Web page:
The American Psychiatric Association had considered adding bitterness to its next edition of the Diagnostic and Statistical Manual of Mental Disorders. The condition would have been identified as a mental illness under the name “post-traumatic embitterment disorder.” This manual, the diagnostic bible of mental illnesses, is a list of emotional symptoms and their characteristics. Unfortunately, the manual fails to expose the source in our psyche of the many symptoms it identifies. So including bitterness in its pages would have done nothing to liberate people from the painful condition. It would, instead, inspire the pharmaceutical industry to produce another money-making pill.

As mentioned, bitterness is a product of emotional conflict in our psyche. Our intelligence and knowledge, not pills, liberate us from this pain. Take the example of people who become bitter over financial loss. When such loss becomes a painful, lingering emotion, the individual is indulging in the loss. He or she is emotionally entangled in the feeling of loss and won’t let go of that feeling, even though holding on to it is obviously painful. It’s not the loss in itself that’s causing the pain. It’s the individual’s unconscious determination to use the loss as a way to suffer. The following unconscious defense produces the bitterness: I’m not indulging in the feeling of loss; look at how bitter I am that the loss has occurred. (Note how, through our defenses, we’re determined to cover up what’s really going on.)

This individual, on one hand, wants to feel gain instead of loss; on the other hand, this person is unconsciously choosing, through the experience of loss, to suffer with old unresolved feelings of being deprived, of missing out on something of allegedly great value, and of being a lesser person because of the loss. Bitterness is a symptom of the unconscious wish to cling to this suffering.

We want to expose or make conscious this unconscious choice we’ve been making to suffer. When we expose this unconscious folly, we’re strengthened emotionally. We see the inner “games” of self-suffering and self-defeat. Now, as we absorb this new awareness, we’re able to step away from our emotional entanglement in inner conflict and liberate ourselves from bitterness.

The same principles apply when people feel bitter over experiences of rejection, criticism, betrayal, and abandonment. We begin to recognize our participation in the cultivation of these negative feelings. If, for instance, we felt rejected as children, we’ll be inclined to replay this emotion in the new contexts of our life. We’ll actually expect rejection and go looking for it. For instance, we feel when pursuing a romantic relationship that we sincerely want love—but unconsciously we can be stalking the old familiar rejection.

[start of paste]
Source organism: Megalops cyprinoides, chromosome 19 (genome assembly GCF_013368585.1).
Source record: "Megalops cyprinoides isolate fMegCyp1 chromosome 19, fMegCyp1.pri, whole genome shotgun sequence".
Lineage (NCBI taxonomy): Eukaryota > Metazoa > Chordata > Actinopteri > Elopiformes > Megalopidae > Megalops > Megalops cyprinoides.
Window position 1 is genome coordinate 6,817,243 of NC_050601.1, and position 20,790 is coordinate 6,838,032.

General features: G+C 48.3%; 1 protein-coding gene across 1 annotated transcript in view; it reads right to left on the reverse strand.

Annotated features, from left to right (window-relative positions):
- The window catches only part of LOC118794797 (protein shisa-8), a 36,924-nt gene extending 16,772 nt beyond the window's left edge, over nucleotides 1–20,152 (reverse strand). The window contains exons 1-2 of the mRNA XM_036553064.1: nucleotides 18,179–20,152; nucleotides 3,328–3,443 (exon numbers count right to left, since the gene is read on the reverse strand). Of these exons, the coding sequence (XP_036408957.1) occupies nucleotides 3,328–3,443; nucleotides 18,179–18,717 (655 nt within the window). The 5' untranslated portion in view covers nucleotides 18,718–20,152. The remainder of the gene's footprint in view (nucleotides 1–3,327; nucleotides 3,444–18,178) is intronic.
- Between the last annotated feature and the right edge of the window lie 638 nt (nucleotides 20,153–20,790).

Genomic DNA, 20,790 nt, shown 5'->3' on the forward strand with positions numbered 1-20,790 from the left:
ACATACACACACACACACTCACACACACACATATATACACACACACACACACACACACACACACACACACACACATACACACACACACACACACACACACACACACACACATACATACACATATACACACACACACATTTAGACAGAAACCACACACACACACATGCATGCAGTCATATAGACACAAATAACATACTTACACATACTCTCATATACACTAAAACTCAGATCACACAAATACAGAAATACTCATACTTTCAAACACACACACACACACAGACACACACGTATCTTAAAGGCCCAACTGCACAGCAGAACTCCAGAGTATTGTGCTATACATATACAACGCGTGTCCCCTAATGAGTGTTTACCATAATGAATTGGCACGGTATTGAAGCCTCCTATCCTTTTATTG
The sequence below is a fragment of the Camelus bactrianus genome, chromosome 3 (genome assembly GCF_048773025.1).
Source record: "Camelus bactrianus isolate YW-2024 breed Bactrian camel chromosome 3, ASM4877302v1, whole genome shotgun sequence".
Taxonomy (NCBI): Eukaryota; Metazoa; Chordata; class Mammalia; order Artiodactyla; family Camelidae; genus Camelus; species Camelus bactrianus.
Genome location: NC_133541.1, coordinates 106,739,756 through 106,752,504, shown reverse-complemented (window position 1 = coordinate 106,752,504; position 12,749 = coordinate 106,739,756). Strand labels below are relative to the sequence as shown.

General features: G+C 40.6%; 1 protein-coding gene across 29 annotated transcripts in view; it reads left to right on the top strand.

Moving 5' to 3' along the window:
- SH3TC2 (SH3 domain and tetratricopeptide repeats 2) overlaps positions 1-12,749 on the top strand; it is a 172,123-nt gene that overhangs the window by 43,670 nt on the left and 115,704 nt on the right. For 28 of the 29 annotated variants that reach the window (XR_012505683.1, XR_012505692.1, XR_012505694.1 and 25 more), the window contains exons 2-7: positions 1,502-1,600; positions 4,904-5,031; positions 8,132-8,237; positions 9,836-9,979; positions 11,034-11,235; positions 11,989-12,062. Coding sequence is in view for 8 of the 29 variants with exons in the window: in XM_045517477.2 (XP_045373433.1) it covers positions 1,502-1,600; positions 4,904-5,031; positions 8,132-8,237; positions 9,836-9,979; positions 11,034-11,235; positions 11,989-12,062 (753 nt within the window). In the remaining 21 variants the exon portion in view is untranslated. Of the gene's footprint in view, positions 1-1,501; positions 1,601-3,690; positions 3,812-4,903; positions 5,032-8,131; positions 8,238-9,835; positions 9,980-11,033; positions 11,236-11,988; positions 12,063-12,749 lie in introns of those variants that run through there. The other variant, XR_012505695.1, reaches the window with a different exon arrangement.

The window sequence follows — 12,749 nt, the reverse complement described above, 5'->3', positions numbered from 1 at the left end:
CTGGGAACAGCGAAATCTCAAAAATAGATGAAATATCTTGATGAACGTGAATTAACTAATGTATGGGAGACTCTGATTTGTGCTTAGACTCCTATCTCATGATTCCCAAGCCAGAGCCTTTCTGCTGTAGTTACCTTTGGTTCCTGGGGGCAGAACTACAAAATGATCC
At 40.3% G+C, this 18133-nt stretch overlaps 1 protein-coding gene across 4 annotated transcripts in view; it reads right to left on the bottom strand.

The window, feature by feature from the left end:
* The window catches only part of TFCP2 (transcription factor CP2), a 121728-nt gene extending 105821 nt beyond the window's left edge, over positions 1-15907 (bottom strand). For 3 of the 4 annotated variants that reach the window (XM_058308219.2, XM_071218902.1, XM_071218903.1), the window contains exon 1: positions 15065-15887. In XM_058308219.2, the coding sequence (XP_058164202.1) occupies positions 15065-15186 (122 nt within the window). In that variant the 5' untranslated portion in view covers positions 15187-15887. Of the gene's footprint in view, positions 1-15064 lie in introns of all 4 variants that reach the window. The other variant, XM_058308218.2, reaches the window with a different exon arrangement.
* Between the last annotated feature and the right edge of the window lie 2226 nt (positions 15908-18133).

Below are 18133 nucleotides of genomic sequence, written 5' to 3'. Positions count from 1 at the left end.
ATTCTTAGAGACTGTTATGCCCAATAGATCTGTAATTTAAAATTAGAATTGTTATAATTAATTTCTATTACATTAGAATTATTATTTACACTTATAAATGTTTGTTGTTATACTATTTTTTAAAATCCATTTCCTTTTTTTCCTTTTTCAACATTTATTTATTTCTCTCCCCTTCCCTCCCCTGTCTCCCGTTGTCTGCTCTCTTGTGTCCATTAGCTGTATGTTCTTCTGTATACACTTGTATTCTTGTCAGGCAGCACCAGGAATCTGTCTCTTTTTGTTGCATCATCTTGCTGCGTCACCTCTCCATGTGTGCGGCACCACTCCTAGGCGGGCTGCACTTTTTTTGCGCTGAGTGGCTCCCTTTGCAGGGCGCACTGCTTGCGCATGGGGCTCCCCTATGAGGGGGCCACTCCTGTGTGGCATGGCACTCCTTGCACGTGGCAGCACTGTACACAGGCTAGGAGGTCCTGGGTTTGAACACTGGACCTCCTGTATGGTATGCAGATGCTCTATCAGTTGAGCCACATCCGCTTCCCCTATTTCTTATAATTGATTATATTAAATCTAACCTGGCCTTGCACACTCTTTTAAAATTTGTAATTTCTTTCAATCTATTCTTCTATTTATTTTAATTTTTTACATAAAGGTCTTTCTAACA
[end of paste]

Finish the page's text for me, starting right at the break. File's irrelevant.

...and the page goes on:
We can sometimes feel that holding on to our bitterness is a fight for justice. In other words, if we drop our bitterness we’ll thereby acquit the cruel, insensitive person or persons who contributed to our suffering. This is a rationalization for our wish to hold on to our suffering.

Some experts believe that forgiveness is an antidote for bitterness. Sometimes forgiveness of others is appropriate, but often such forgiveness in itself fails to recognize our own role in having created a bad situation in the first place. (Read, “The Mayo Clinic’s Bogus Psychology.”)

Finally, vanity or egotism can contribute to bitterness. Our vanity and self-centeredness make us easily offended at even minor slights. As these offenses pile up, we’re likely to become bitter. Here we want to understand that vanity and egotism are byproducts of underlying self-doubt. We’re sensitive to feeling devalued because, deep down, we harbor self-doubt in our psyche. We can become upset and then bitter when others, from our perspective, treat us with disrespect. The bitterness arises, though, because of our emotional attachment to feeling disrespected.

Our existence is precious. We know this truth and feel it when we liberate ourselves from vanity and unresolved negative emotions. This achievement washes away all bitterness.